What your seeing in the picture above might be algae, but Bryozoans is another possibility. (or a combination of the two)

http://www.lionfishlair.com/hitchhikers-guide/bryozoan/

As far as that worm goes without a picture it's kind of hard to say, but if I had to guess I would probably go with a spaghetti worm. In most cases these are harmless, but they have been known to irritate certain corals. Does anything look familiar in the links below? (Terebellid/Ciratullid worm)

http://www.lionfishlair.com/hitchhikers-guide/

http://www.reefkeeping.com/issues/2002-06/rs/index.php

jccaclimber
10/18/2016, 08:54 PM
I managed to make star polyps look went through a slow decline in color, polyp extension, then finally started receding. It turned out my water was too clean. Upped my feeding and reduced my nutrient export for a while and they promptly took over that half of the tank.

Not saying it isn't any of the things already mentioned, but what do your water parameters look like?

shadowmonster
10/19/2016, 11:17 AM
Hi shadow!

Here's a few pics of the worms I found in it.

I didn't take a picture on the moment I was messing with the nest, but after I removed the worms, I took a few shots.

Also, they were digging into the coral, forming tunnels. One escaped inside a tunnel and I wasn't able to remove.

https://4.bp.blogspot.com/-dL3U1MAHZW4/V_RgSrkfypI/AAAAAAAE0pg/WEYpMweLMqwgTjLn3fQF9CHAb_3BZ4LlACLcB/s1600/20161004_191523.jpg


https://4.bp.blogspot.com/-ZaRbYH3fufI/V_RgSmozBEI/AAAAAAAE0pc/ckONjOulBtYW8F5SrAvg-WDREjf8H2bFACLcB/s1600/20161004_191540.jpg

The algae encrusted in the coral really looks like the Bryozoans.

I also have another Yellow Sea Mat and I can see those.

Just for quick curiosity: how do I get rid of this?

Here's the pic:

https://2.bp.blogspot.com/-NnqNhgmBzNI/V_Ae4fNcBqI/AAAAAAAE0Ow/C4v06VkCUCQiSHNvYJY69_l5AVd-4QFHQCLcB/s1600/DSC_2409.JPG

Those look like Bobbit worms IMO. Removing them was definitely a good thing.

http://reefkeeping.com/issues/2003-04/rs/index.php

Btw, I wouldn't worry too much about those Bryozoans. While they may be unsightly they don't really pose a threat to the corals IME.

juniorrocketdad
10/19/2016, 11:34 AM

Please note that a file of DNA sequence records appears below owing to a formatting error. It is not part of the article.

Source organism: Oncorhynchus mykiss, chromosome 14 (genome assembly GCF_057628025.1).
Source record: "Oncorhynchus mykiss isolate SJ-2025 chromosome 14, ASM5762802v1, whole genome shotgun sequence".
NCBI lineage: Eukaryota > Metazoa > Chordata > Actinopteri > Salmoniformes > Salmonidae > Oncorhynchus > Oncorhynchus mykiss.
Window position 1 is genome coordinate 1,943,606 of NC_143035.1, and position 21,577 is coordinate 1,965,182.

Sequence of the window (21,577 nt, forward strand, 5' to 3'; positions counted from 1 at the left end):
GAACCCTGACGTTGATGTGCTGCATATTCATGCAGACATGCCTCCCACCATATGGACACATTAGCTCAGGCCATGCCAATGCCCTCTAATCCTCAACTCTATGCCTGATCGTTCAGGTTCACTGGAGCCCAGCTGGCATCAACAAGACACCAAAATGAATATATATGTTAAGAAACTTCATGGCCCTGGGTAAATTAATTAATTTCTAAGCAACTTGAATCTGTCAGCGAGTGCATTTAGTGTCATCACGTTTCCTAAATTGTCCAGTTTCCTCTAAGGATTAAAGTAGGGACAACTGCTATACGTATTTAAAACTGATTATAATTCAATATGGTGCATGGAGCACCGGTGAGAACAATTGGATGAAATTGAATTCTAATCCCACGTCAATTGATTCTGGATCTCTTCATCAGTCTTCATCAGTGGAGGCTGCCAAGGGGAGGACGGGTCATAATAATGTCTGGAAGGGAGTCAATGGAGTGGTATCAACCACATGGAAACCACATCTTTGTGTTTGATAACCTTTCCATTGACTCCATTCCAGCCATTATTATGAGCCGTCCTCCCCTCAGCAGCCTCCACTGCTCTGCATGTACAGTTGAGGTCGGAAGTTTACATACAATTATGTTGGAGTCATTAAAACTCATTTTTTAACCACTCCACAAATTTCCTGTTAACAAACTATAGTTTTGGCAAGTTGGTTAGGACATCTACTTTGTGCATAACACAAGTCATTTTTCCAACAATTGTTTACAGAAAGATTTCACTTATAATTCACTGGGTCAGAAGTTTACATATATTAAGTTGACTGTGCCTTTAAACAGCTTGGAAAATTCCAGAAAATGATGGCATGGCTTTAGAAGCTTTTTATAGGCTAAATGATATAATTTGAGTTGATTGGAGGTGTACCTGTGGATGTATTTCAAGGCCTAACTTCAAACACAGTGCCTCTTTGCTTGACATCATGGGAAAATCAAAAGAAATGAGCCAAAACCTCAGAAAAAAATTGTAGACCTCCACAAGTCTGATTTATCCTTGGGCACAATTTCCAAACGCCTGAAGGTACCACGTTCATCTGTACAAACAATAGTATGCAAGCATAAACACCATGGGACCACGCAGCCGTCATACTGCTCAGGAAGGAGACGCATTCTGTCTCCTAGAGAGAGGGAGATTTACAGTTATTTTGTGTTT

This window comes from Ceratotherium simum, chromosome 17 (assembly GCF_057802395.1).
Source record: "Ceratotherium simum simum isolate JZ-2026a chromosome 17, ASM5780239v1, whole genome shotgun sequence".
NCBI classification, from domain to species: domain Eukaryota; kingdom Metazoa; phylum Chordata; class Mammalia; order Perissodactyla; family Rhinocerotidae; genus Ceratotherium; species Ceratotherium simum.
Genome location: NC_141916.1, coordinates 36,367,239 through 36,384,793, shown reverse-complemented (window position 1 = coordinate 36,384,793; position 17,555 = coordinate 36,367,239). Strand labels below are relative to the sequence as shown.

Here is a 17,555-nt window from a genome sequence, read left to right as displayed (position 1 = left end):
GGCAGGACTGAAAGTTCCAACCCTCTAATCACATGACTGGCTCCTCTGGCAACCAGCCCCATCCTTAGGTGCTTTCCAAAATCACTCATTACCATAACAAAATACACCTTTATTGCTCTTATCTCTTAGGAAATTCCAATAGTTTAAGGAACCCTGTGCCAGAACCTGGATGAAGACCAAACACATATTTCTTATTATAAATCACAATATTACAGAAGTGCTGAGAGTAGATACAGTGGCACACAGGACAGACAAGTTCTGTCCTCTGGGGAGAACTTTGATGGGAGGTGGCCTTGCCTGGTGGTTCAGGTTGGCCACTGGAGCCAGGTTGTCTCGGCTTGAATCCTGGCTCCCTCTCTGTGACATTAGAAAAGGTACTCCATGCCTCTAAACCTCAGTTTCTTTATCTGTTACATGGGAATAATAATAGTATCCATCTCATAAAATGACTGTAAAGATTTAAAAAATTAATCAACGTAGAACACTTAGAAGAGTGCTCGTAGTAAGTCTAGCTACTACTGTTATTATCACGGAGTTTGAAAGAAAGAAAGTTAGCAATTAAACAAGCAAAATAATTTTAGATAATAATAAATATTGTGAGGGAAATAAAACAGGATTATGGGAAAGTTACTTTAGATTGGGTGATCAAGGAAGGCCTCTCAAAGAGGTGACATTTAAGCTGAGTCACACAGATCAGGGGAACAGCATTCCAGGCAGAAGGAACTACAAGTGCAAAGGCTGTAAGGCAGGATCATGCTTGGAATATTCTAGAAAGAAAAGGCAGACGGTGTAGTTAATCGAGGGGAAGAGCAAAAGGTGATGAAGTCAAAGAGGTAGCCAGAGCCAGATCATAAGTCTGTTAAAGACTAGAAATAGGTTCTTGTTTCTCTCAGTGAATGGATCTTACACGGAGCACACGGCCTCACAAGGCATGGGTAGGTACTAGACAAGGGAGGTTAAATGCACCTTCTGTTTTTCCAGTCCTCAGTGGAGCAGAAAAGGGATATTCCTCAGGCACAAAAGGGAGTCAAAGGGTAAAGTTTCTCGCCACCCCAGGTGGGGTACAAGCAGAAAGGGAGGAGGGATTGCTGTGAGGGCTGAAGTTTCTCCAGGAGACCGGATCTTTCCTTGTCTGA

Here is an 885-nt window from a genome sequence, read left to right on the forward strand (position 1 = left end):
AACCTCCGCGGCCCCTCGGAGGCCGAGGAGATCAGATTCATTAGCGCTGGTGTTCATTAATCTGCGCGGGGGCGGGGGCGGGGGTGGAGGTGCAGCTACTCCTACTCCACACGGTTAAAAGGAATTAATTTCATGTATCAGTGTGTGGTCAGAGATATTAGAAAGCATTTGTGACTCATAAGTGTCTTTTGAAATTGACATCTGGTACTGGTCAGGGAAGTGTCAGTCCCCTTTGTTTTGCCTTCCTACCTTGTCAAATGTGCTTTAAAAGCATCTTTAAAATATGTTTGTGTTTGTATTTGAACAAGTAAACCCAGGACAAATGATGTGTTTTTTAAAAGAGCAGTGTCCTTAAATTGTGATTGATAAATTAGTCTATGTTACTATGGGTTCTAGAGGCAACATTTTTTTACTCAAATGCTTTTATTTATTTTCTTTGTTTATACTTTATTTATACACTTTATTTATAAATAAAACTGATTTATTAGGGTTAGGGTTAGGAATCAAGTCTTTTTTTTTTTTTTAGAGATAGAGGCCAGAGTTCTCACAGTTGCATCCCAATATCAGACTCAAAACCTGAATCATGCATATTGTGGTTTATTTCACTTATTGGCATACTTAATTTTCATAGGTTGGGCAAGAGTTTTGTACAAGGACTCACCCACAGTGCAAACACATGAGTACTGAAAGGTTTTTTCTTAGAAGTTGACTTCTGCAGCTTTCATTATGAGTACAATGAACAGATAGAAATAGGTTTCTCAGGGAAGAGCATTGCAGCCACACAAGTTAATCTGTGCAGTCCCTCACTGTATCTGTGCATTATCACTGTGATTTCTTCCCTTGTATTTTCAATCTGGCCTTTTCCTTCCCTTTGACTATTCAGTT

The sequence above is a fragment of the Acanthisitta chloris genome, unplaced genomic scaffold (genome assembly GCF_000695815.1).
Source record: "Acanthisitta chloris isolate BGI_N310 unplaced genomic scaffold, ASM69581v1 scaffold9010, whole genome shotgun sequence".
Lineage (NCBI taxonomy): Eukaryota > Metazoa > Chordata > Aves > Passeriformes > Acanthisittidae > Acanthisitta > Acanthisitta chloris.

Those don't sound or look like bobbit worms to me, bobbit worms usually sit in the sand and try to ambush fish, those look like fire worms to me

Sk8r
10/19/2016, 12:43 PM
bristleworms. They may cluster on a coral that's in trouble and clean the rotting tissue off, much as a doctor does with a wound going bad. It's a symptom, rather than a cause of the problem. The problem probably lay in the deprivation of light and circulation.

BarIzoN
10/19/2016, 01:16 PM
Strange, all other corals are doing well.

No loss or something.

I have a Maxpect Gyre 130 for flow and T5 VO + LED fixture for light. Water parameters with nothing extraordinary - my nitrates are 5ppm, other than that everything is on the recommended ranges (I don't have magnesium test, but I don't think that would be something to do with GSP).

What I've seen under the coral, was a huge cavity filled with eggs and worms...

BarIzoN
10/19/2016, 01:21 PM
Also, last night I added couple more corals and had to move the GSP. It simply splitted in two pieces just by handling it. I put it in a new location, but that seems really dead to me. I'm still keeping it, but I have no more hope on this one.

Reefer40b
10/28/2016, 03:43 AM
did you happen to get that patch from Aquamart?

2smokes
10/29/2016, 02:29 AM
Also,

I had a lot of white micro algae (I'm assuming that's algae) which I scrubbed off from the coral as well...

This picture was before the tap water dip.

https://3.bp.blogspot.com/-Bn8AdNOOXZA/V_Ae0YLE5JI/AAAAAAAE0Ok/AhuUcK8TQ2ETSguRyUoSOpHoOn-Gy7XHwCLcB/s1600/DSC_2404.JPG

This coral isnt GSP(briareum).It is called tubipora musica and makes hard calcium tubes that are red color and verry brittle.

jccaclimber
10/29/2016, 10:05 AM
This coral isnt GSP(briareum).It is called tubipora musica and makes hard calcium tubes that are red color and verry brittle.

Looks like GSP to me. Are the "tubes" flexible?

BarIzoN
10/29/2016, 10:13 AM
This coral isnt GSP(briareum).It is called tubipora musica and makes hard calcium tubes that are red color and verry brittle.
That may be the reason why this coral didn't thrive on my tank. I'm a beginner and this may require more care and "better" water chemistry.

Thanks!

- BarIzoN -